The worlds of Dungeons & Dragons: Dragonlance

The worlds of Dungeons & Dragons: Dragonlance

The worlds of Dungeons & Dragons

Dragonlance is one of the best known locations for Dungeons & Dragons RPG. Many think it originated from a campaign born on the gaming table, as has happened for other settings such as Greyhawk, Blackmoor or Mystara. Instead Dragonlance was a real commercial operation, what we will now call a cross marketing operation. The world of Krynn, in which Dragonlance is set, can be defined as the first world created by TSR at the table.

The qui pro quo is often due to the memories of the authors who actually played , often together with their friends, the various adventures playing the first characters that have become mythical and probably also influencing the future development of some of the protagonists. Remember for example Margarte Weiss how her friend Terry Phillips interpreted Raistlin Majere in a unique way, inspiring her for the future development of one of the most loved, and hated, fantasy characters ever.

Dragonlance: the origins

The idea of ​​Dragonlance came to the Tracy and Laura Hickman. The two already wrote modules for Dungeons & Dragons in a self-produced way, modules like Rahasia and Pharaoh that will become very famous over time. Tracy had been unemployed for some time and sent several of his adventure modules to TSR, the publisher of Dungeons & Dragons, hoping to get a job. In 1982 he actually managed to land a job at TSR and then moved to the state of Wisconsin, where it was based. It was during the car trip that Tracy and his wife Laura discussed a setting they would like to develop: a complex, articulated world, with various characters and important places, a world dominated by dragons.

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They talked about their idea with other TSR authors and their idea was immediately much appreciated. They talked about it then with the management of TSR which however did not seem very enthusiastic. The project was very large, comprising twelve adventure modules, each featuring a different colored dragon. In addition, it was very expensive. It took some time to convince their bosses but in the end they succeeded. In their project there was also the idea of ​​supporting the new setting with a series of books. An innovative idea for the time. TSR approved the idea and looked for some writers who could work on the work. The results were poor, some say because the writers questioned did not know what it was a RPG, others because they argued that TSR paid too little. The solution was found internally in the person of Margaret Weiss who was already working for TSR editing and writing the Endless Books, a kind of game book. Weiss was enthusiastic about the project and together with Tracy she wrote the three books that made the history of fantasy literature: Dragons of Autumn Twilight (1984), Dragons of Winter Night (1985) and Dragons of Spring Dawning (1985). The novels climbed the rankings of Best Sellers, including that of the New York Times, which was unpublished at the time. Over the years the trilogy has proved successful and has sold more than twenty million copies worldwide. Over time, other novels have been produced, a bevy of novels, which, however, never reached the narrative apex of the first trilogy. Many volumes have also arrived in Italy where they have achieved great success but have long since been out of print.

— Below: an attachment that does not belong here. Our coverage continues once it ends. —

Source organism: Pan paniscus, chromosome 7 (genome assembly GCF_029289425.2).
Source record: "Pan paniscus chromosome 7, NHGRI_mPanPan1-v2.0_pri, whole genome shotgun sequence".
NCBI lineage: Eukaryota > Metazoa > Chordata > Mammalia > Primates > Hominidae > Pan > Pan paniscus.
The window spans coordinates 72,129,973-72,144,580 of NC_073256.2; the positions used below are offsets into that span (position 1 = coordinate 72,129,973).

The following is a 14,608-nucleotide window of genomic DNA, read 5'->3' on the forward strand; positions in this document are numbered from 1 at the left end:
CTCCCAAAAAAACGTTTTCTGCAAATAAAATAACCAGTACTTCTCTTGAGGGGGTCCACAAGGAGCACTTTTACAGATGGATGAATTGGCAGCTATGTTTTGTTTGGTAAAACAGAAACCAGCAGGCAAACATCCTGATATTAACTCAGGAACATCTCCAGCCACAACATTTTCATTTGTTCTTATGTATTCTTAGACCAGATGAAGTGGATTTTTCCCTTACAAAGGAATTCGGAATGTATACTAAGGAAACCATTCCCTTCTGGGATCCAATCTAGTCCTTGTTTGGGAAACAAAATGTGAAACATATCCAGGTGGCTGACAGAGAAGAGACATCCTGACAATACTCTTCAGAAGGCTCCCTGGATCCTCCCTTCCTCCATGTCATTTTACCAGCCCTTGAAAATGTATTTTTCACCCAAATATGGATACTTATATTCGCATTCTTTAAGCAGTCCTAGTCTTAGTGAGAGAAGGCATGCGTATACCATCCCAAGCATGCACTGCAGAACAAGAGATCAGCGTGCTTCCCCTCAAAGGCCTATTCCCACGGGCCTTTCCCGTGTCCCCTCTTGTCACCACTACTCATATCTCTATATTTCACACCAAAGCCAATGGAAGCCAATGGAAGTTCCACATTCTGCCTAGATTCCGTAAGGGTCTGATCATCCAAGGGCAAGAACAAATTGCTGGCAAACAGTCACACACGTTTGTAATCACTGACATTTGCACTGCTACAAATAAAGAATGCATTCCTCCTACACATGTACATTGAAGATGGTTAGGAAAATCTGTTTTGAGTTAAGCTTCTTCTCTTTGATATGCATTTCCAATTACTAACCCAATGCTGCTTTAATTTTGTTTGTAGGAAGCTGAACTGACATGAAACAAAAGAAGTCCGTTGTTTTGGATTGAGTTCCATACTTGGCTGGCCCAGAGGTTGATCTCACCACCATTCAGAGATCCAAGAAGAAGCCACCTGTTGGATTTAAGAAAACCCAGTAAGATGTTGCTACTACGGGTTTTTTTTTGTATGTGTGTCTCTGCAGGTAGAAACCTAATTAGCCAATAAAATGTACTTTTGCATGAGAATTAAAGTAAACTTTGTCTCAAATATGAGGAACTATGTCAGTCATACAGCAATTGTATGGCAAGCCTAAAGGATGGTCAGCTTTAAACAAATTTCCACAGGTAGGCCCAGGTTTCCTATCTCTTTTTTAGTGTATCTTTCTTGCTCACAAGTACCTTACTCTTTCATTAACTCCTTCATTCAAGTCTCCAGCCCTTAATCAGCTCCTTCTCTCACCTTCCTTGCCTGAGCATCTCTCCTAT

Dragonlance: the Authors

The writing of the various modules saw the work of a team of very important authors such as Douglas Niles, Jeff Grubb, Michael Williams and Roger E. Moore. Group work was important given how far-reaching the setting was becoming. Suffice it to say that the adventure modules eventually went from the initial twelve to sixteen. The authors liked to participate in the drafting of the world of Dragonlance as they often and willingly contained innovative and creative materials in modules, especially for the time. For example we have as an integral part of the adventures poems, songs, the introduction of new races such as the Kender and the Draconians, new ways of representing dungeons with isometric maps, the use of a war regulation for large-scale battles and much more. .